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Will Big Data Close Its Own Skills Gap?

Will Big Data As A Service close the skills gap or just paper over the problem?

2Jun

Big data has had a huge impact on almost every area of business. It has changed the way people market themselves, how they sell to customers, and even how they set strategies moving forward. Companies now regularly collect petabytes of data to aid their decision making and ability to react to changing landscapes, but the reality is that there is still some way to go.

One of the biggest struggles that companies have had in this regard is that there is a dearth of truly top quality data talent currently available. It is well known that the data skills gap is having a big impact on the effectiveness of data programs across the world, with Sanjay Brahmawar, global head and managing partner strategic business development for IBM’s Watson Internet of Things business saying in March 2016 that ‘One of the biggest issues is going to be the gap in skills. Getting the skills required to analyse and manage all of this data is going to be difficult.’ The potential numbers involved in this is also shocking, with Sanjay also noting that ‘By 2020 we will have one million unfilled jobs in the IT sector. Primarily because the skills we have today aren’t the right skills for the future. The future is more about the business understanding and the data understanding.’

One of the ways that many companies have tried to get around this issue is through Big Data As a Service (BDAAS) platforms, which are predicted to be worth around $30 billion by 2021. Companies like IBM offer elements of this, which in essence allow regular people to analyze data in a similar way to data scientists. They take many forms, from services that basically provide pre-analyzed data from specific areas, through to simple to use dashboards where you can put raw data in one end and have analyzed data to come out at the other.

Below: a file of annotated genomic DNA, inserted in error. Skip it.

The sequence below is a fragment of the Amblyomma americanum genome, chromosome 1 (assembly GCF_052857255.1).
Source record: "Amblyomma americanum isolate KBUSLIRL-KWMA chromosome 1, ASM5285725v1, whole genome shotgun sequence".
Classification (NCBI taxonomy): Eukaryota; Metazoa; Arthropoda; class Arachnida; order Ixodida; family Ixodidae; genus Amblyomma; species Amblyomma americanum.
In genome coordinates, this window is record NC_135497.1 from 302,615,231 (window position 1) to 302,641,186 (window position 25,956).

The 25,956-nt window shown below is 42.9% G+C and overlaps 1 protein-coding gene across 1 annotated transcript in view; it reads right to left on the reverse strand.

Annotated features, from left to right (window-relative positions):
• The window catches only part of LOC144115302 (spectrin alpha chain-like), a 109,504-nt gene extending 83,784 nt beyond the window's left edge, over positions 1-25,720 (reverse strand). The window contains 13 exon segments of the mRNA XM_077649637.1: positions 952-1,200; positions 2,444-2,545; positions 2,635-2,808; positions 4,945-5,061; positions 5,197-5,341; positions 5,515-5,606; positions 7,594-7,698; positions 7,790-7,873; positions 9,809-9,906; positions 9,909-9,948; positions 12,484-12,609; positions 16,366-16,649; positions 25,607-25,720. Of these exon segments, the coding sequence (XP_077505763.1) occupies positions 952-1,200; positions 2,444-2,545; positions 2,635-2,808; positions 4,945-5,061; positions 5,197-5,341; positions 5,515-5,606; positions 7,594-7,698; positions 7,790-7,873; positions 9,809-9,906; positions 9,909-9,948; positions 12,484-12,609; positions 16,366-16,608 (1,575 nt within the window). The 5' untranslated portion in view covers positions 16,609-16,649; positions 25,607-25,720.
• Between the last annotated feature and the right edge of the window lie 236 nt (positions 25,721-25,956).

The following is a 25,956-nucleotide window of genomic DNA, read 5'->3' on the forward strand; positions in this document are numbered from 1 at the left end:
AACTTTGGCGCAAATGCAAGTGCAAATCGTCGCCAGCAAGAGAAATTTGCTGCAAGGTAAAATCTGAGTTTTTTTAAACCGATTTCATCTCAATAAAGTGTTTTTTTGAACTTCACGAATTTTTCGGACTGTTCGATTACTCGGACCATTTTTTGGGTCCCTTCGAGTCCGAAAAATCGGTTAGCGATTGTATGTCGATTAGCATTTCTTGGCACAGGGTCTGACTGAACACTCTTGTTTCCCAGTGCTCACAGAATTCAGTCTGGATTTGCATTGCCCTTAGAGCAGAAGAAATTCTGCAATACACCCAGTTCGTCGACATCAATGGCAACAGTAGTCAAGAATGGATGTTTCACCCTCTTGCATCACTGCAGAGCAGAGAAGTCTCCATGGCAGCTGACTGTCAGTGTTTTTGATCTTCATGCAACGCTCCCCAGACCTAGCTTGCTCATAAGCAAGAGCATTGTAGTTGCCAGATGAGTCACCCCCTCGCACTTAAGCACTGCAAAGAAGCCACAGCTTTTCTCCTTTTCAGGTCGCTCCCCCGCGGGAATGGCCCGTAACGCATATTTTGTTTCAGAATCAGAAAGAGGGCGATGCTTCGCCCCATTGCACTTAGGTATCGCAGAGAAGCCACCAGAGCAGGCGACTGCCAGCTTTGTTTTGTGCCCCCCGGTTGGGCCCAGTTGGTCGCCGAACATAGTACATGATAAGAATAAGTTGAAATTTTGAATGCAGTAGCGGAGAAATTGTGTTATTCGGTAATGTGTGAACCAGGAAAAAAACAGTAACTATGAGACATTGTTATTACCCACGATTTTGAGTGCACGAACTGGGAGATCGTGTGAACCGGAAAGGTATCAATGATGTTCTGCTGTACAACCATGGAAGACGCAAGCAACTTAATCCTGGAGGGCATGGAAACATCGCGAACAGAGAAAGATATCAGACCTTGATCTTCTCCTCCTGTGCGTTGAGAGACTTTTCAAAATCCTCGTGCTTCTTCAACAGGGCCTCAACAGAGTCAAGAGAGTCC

However, are these platforms simply a Band-Aid to cover the wound or are they genuinely viable long-term solutions to the data skills gap?

Answering this question is actually surprisingly difficult, because although they by no means solve the skills gap, they certainly allow companies to use data who would otherwise be unable to. However, they can only offer a fraction of what a fully qualified and passionate data scientist can, due to the fact that they’re essentially there to process and present data, something that is only a small part of what a data scientist actually does.

These platforms cannot look through business problems and identify the potential data sets that could help to shine a light on elements that could be improved. For instance, if somebody with little-to-no training was tasked with finding out why sales of a particular product were higher during 2 weeks of every year, would they have the ability to fully investigate it? They would be able to pick out the headline data, but the ability to really get to the bottom of an issue is something that is only possible through identifying and analyzing what data is needed, something that BDAAS platforms will never be able to do.

However, that isn’t to say that they won’t have a profound impact on data science. The ability that they give to untrained employees is huge, giving them the opportunity to analyze data, even if it doesn’t get to the same level as they would if they were using a data scientist. It means that the data scientists do not need to waste time doing relatively simple things, giving them the opportunity to work on problems that could have a more profound impact on the company.

Ultimately BDAAS systems are never going to fill the skills gap because they lack the human element of data scientists that makes them great at their jobs. However, they will allow companies without access to data scientists to undertake at least basic forms of data analysis, and allow those who do have access to utilize their data scientists to the most pressing and important problems. 

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